Famed Nipponese production designer Yohei Taneda gives some of the sets a surreal look reminiscent of “The Matrix’s” cyberworld; others, such as the fighting arenas, remain minimalist and functional. Except for some panoramic shots of Hong Kong’s skylines at night, the city emerges with scant distinct color; by contrast, the Beijing locations feel more authentic, avoiding touristy sights in favor of congested highways and lived-in neighborhoods. The concussive score, mixing techno with Canto-rap and sometimes just blasts of noise, is in keeping with the bombast typical of so many Hong Kong composers. Other tech credits are pro.

Reviewed at Sanlitun Megabox, Beijing, July 5, 2013. Running time: 104 MIN. Original title: “Taiji xia”

Production
(China-U.S.) A China Film Group/Wanda Media (in China)/Village Roadshow Pictures Asia (in Australia)/Radius-TWC (in U.S.) release of a China Film Group, Wanda Media Village Roadshow Pictures Asia, Universal, Company Films presentation of a China Film Group, Wanda Media, Universal production. Produced by Lemore Syvan, Zhang Daxing. Executive producers, Han Sanping, Zhao Fang, Ellen Eliasoph.

Crew
Directed by Keanu Reeves. Screenplay, Michael G. Cooney. Camera (color, widescreen, HD), Elliot Davis; editor, Derek Hui; music, Chan Kwong-wing; production designer, Yohei Taneda; art directors, Fu Yingzhang, Miyuki Kitagawa; costume designer, Joseph Porro; sound (Dolby Digital); action choreographer, Yuen Woo-ping; stunt coordinator, Chan Siu-wah; line producers, Johnny Lee, Sharon Miller; assistant director, Fei Wong; second unit director, Lee Peipei; second unit camera, Dai Runguang; casting, PoPing Auyeung.

With
Keanu Reeves, Tiger Chen, Karen Mok, Yu Hai, Ye Qing, Simon Yam, Sam Lee, Iko Uwais, Jeremy Marinas. (English, Mandarin, Cantonese dialogue)
Variety

October 21, 2009

October 21, 2009

14 Blades poster

(cri.com)

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Terri Kwan, Oceane Zhu Xuan

Cheng Pei-PeiKarena Lam, George Lam, Daniel Wu, Kenneth Tsang and wife

Prince of Tears Hong Kong premiere - slide show (28) (Sina.com)

(Sina.com)

THR: Chow Yun-Fat to star in Jiang’s ‘Bullets’

CRI: Chow Yun-Fat Joins “Bullets” Cast

… there were no less than ten options for the ending of the movie. The director and Chow came up with the final version when they were drinking and chatting…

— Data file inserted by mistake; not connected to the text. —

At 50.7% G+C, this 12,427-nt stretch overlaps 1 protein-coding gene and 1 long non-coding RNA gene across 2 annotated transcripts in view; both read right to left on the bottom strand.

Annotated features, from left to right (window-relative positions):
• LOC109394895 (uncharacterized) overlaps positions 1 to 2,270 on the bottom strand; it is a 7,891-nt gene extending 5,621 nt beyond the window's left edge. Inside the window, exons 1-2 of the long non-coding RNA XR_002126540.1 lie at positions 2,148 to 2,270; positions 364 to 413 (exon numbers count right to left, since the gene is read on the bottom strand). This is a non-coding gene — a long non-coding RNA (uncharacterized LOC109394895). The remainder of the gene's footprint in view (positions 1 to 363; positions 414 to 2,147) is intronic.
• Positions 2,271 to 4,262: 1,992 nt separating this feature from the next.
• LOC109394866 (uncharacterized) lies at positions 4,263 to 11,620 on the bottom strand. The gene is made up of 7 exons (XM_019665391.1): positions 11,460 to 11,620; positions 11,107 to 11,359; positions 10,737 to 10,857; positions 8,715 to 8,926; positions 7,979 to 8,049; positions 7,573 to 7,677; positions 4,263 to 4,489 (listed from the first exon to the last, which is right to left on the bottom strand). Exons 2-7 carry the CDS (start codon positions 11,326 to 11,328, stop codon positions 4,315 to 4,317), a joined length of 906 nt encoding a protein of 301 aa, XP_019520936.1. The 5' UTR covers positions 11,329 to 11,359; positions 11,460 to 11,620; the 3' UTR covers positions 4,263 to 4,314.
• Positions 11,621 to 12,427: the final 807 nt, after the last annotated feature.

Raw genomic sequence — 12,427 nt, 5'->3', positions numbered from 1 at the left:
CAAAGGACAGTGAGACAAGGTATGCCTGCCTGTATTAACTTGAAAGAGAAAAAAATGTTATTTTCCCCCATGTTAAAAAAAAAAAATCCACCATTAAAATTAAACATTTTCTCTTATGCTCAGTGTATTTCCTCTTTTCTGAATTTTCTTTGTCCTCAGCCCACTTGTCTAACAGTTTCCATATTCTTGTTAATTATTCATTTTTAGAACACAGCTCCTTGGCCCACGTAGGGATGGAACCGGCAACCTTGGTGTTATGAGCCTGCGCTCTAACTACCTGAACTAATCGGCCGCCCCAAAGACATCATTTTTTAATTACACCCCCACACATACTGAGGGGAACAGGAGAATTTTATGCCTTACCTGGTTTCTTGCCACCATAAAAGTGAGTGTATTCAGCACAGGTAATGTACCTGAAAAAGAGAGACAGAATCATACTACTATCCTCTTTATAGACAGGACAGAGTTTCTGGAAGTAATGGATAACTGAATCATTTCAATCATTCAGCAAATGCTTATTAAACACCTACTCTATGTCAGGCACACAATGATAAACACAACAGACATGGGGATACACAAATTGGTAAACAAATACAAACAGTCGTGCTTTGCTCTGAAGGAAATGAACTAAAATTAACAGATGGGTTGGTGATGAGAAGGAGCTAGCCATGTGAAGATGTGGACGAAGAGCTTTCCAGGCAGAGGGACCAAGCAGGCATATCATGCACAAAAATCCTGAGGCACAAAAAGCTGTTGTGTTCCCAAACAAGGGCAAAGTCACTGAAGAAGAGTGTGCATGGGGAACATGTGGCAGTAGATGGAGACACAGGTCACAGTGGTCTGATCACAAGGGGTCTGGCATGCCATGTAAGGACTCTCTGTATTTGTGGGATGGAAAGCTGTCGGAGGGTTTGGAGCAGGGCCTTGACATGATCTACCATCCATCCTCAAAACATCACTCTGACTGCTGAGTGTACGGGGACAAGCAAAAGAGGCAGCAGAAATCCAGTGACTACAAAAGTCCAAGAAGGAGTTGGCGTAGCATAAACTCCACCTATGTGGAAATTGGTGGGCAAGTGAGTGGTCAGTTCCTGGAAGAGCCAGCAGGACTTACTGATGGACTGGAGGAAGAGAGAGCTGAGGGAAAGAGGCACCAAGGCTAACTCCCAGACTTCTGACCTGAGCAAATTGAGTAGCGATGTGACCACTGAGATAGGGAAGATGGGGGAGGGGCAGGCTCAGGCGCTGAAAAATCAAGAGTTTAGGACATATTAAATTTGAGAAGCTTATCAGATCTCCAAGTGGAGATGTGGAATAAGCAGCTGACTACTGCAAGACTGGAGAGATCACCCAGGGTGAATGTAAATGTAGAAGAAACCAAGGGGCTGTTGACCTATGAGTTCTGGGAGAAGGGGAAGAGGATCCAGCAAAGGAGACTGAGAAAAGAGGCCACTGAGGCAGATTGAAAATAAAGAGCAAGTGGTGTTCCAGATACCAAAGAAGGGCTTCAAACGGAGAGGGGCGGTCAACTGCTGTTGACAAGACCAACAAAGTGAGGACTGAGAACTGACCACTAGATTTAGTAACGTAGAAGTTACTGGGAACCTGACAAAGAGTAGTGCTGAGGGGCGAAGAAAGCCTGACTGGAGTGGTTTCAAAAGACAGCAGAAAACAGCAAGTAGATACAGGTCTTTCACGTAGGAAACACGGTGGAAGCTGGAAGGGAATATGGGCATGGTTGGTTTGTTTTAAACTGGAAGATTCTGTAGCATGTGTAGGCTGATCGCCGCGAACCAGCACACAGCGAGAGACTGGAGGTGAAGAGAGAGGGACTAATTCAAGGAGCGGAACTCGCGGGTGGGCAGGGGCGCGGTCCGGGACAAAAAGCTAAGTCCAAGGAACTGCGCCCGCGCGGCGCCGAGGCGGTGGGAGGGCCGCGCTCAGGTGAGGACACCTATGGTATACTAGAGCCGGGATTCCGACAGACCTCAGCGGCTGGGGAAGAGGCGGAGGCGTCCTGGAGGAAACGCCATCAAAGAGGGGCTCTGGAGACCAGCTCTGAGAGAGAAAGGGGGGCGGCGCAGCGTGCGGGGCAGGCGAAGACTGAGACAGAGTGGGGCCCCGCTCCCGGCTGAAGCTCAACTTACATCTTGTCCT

The 11 major male roles will go towards assembling a Chinese “Ocean’s Eleven”, according to earlier reports.

Investment in the movie has hit 150 million Hong Kong dollars, or about 20 million US dollars.

Michelle Yeoh goes back to gongfu

In Jianyu Jianghu, loosely translated as Rain Of Swords In The Martial Arts World, she will play an assassin.

Co-directed by acclaimed Chinese director John Woo (Face/Off) and Taiwanese film-maker Su Chao-pin (Silk), filming for the movie will start in China next week.

Emi Wada: A many-hued Oscar

The world knows Emi Wada for her Academy Award-winning costumes for Akira Kurosawa’s Ran, but most Chinese know her as the brains behind the techni-colored wardrobe of Zhang Yimou’s 2002 Hero (Yingxiong).

Astro Boy’s Huge Comeback

Deng Chao’s Astro Boy haircut

Deng Chao as Astro Boy

THR: Golden Harvest promises rebirth

New managers vow to resurrect storied HK studio Golden Harvest

Benny Chan’s New Shaolin Temple won’t be like the Jet Li version. Filming begins in December and will feature Nic Tse, Fan Bingbing, Andy Lau, Jackie Chan, and Wu Jing. But the female lead has not been cast yet. Fan Bingbing replaces Zhou Xun who was originally announced but had a schedule conflict. Script is by New Police Story’s Yuen Kam-Lun. Filming will take place at the actual Shaolin Temple then move to Hengdian Studio. (Xinhua)

Keanu Reeves will act in producer/investor capacity and ’spiritual pillar’. He will not star, as previously reported, in Kung Fu Hero. Keira Knightly is slated to guest appear. Ning Ying will direct.[An odd choice as she is noted for harder hitting films like On The Beat and Railroad of Hope.] Beijing launch ceremony photos below. (Sina.com)

Tiger Chen Hu

Chen Hu, Lin Shen

Director Ning Ying

Three leads - Chen Hu, Jiang Mengjie, Lin Shen

Brandy Yuen, action director

October 15, 2009

October 15, 2009

Filed under: News — Tags: , , , , , — dleedlee @ 12:27 pm

14 Blades - Sexy Kate Tsui

Debut screening scheduled for Golden Rooster

CRI: Golden Rooster Film Fest Opens on a Sour Note

Variety: Astro Boy review

Screen Daily: I Come With The Rain

Feng Xiaogang leading rehearsals

Reprise: Aftershock/Tangshan Earthquake stills

The Keanu Reeves - Tiger Chen Hu martial arts collaboration is back on track. The Li Xiaowan production ‘Kungfu Xia’ is slated to start up this month, likely with multiple directors: Yuen Wo-Ping, Yuen Cheung Yan and Chen Hu. Lucy Liu, a Chen Hu student, is likely to be cast for the North American targeted film. In 2007, Chen Hu and Keanu Reeves scouted locations near Sichuan, especially scenic Mount Emei. Han Sanping is also one of the producers and Keanu Reeves is providing investment. (Sina.com)